New trail is fit for a kingfisher
ABOUT a year ago I mentioned that I had seen a kingfisher sitting on a branch over our local river.
Since then I haven’t seen it again. In fact, in 10 years living here I have only seen it that once.
In the local pub I have been told there could be three kingfishers nesting along a stretch of about half a mile, but I haven’t seen them.
However, I do have high hopes for one of The Lancashire Wildlife Trust’s new projects, the Kingfisher Trail.
This 11-mile route runs from the West Pennine Moors above Bolton through Salford and into Bury, following the course of the rivers Croal and Irwell.
It takes in Bradshaw Brook which is proper kingfisher territory, close to our Greater Manchester headquarters in Bolton.
The trail will provide an opportunity to see kingfishers, dippers and other river wildlife in relatively clean waters.
Bats will swish past your ears in the evenings, owls will hoot and deer will be around at the right times of day.
There will also be history lessons as this trail was one of the arteries of the Industrial Revolution and we are still cleaning up the pollution and mess. We are actually looking for local people to tell us stories about their experiences of working, resting and playing in the area.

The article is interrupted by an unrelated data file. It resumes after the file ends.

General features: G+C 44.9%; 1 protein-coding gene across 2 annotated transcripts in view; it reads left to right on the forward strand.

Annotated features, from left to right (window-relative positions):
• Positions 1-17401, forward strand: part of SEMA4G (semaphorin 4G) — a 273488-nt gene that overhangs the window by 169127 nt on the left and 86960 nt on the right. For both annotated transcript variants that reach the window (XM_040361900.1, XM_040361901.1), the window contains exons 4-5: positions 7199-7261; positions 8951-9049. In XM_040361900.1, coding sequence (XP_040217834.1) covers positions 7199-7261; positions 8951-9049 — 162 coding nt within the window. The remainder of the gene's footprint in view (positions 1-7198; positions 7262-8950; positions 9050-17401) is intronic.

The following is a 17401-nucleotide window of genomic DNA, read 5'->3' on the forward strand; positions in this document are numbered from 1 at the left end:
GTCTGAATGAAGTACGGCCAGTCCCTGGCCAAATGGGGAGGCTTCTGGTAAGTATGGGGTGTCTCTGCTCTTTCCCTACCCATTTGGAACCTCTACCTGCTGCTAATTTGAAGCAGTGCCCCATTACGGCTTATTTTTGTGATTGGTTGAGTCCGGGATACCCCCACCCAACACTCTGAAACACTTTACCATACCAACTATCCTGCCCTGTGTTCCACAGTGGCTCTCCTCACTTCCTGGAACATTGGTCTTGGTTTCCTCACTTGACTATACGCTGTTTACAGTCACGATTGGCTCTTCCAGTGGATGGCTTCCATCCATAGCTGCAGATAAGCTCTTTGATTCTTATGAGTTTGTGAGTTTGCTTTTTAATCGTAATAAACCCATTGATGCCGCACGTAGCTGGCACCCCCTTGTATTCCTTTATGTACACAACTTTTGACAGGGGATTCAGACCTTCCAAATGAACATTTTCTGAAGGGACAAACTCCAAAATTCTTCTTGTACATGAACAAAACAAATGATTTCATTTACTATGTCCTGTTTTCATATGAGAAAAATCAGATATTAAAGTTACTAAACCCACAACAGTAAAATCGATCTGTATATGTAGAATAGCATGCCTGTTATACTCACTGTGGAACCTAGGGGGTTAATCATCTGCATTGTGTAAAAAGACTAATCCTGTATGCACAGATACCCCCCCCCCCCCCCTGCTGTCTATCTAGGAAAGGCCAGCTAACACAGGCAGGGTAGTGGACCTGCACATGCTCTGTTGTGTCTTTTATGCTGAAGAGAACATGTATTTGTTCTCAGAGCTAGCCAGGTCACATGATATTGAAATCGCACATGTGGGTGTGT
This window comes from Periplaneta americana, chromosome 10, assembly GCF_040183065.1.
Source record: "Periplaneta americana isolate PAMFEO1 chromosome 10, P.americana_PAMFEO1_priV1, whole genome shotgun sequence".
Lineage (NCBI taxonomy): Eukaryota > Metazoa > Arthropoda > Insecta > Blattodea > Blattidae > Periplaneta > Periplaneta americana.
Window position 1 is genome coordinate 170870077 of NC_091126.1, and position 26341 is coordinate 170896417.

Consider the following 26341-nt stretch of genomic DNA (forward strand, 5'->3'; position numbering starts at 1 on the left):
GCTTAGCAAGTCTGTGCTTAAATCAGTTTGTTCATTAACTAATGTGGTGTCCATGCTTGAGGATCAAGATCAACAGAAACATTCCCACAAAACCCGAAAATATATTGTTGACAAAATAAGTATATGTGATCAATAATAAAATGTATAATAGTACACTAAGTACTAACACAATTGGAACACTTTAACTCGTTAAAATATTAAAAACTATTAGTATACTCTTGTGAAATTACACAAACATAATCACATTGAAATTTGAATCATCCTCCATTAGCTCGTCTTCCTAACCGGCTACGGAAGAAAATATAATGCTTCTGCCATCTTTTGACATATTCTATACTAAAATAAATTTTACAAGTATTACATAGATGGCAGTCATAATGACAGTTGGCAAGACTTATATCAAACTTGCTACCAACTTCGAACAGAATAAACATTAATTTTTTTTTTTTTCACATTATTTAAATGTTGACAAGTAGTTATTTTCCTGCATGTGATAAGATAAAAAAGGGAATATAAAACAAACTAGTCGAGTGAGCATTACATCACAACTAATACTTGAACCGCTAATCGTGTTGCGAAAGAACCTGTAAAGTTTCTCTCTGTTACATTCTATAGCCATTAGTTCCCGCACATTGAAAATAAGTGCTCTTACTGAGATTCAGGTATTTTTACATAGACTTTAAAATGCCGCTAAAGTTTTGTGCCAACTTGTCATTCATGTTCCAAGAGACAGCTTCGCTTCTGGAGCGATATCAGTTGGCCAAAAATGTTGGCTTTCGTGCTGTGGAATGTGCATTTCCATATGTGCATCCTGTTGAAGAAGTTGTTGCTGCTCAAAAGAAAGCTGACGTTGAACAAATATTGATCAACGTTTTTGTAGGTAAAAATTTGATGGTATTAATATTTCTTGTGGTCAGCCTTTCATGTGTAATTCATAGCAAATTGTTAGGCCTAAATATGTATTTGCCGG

Of course the fact that kingfishers are present is evidence that the water is clean enough to support fish, which is good news.
The kingfisher can be spotted sitting quietly on low-hanging branches over the water, suddenly diving in to catch a small fish. Kingfishers breed near lowland watercourses and lakes which have suitable banks for burrowing nests and shallow edges for feeding.
They occasionally visit gardens.
The striking mix of its bright-blue back and metallic copper breast make the kingfisher unmistakable. Male kingfishers have an entirely black bill, females have an orangey-red patch at the base.
So my plan is to walk the Kingfisher Trail to spot these wonderful birds and, in the future, walk a little more stealthily along our local river in the hope of seeing a local flash of blue.
To support the work of the Wildlife Trust for Lancashire, Manchester and North Merseyside, Text WILD09 with the amount you want to donate to 70070. The Wildlife Trust for Lancashire, Manchester and North Merseyside is dedicated to the protection and promotion of the wildlife in Lancashire, seven boroughs of Greater Manchester and four of Merseyside, all lying north of the River Mersey. It manages around 40 nature reserves and 20 Local Nature Reserves. The Trust has 26,000 members, and over 1,200 volunteers. To become a member of the Trust go to the website at www.lancswt.org.uk or call 01772 324129. For information about Cheshire Wildlife Trust call 01948 820728 or go to cheshirewildlifetrust. org.uk.
●● The kingfisher can be spotted on low-hanging branches looking for fish in the water